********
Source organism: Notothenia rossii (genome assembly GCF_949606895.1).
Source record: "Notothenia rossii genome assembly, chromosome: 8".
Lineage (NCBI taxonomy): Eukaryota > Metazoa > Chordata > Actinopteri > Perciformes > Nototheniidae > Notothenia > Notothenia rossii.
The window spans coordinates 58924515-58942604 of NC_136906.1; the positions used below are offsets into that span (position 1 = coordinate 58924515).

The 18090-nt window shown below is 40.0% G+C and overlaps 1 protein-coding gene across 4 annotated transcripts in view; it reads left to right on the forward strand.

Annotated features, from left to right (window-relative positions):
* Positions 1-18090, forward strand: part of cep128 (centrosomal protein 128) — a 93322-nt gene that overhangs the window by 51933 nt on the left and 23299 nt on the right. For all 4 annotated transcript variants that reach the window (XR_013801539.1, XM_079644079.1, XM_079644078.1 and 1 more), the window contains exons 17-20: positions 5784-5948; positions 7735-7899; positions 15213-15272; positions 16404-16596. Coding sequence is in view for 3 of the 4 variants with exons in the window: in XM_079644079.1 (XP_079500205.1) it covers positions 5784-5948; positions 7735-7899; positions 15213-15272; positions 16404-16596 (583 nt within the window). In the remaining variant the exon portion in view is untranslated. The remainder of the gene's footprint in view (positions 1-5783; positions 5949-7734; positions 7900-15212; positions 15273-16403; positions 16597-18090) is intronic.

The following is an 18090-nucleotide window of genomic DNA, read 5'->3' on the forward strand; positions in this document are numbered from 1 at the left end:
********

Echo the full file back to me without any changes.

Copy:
Source organism: Notothenia rossii (genome assembly GCF_949606895.1).
Source record: "Notothenia rossii genome assembly, chromosome: 8".
Lineage (NCBI taxonomy): Eukaryota > Metazoa > Chordata > Actinopteri > Perciformes > Nototheniidae > Notothenia > Notothenia rossii.
The window spans coordinates 58924515-58942604 of NC_136906.1; the positions used below are offsets into that span (position 1 = coordinate 58924515).

The 18090-nt window shown below is 40.0% G+C and overlaps 1 protein-coding gene across 4 annotated transcripts in view; it reads left to right on the forward strand.

Annotated features, from left to right (window-relative positions):
* Positions 1-18090, forward strand: part of cep128 (centrosomal protein 128) — a 93322-nt gene that overhangs the window by 51933 nt on the left and 23299 nt on the right. For all 4 annotated transcript variants that reach the window (XR_013801539.1, XM_079644079.1, XM_079644078.1 and 1 more), the window contains exons 17-20: positions 5784-5948; positions 7735-7899; positions 15213-15272; positions 16404-16596. Coding sequence is in view for 3 of the 4 variants with exons in the window: in XM_079644079.1 (XP_079500205.1) it covers positions 5784-5948; positions 7735-7899; positions 15213-15272; positions 16404-16596 (583 nt within the window). In the remaining variant the exon portion in view is untranslated. The remainder of the gene's footprint in view (positions 1-5783; positions 5949-7734; positions 7900-15212; positions 15273-16403; positions 16597-18090) is intronic.

The following is an 18090-nucleotide window of genomic DNA, read 5'->3' on the forward strand; positions in this document are numbered from 1 at the left end: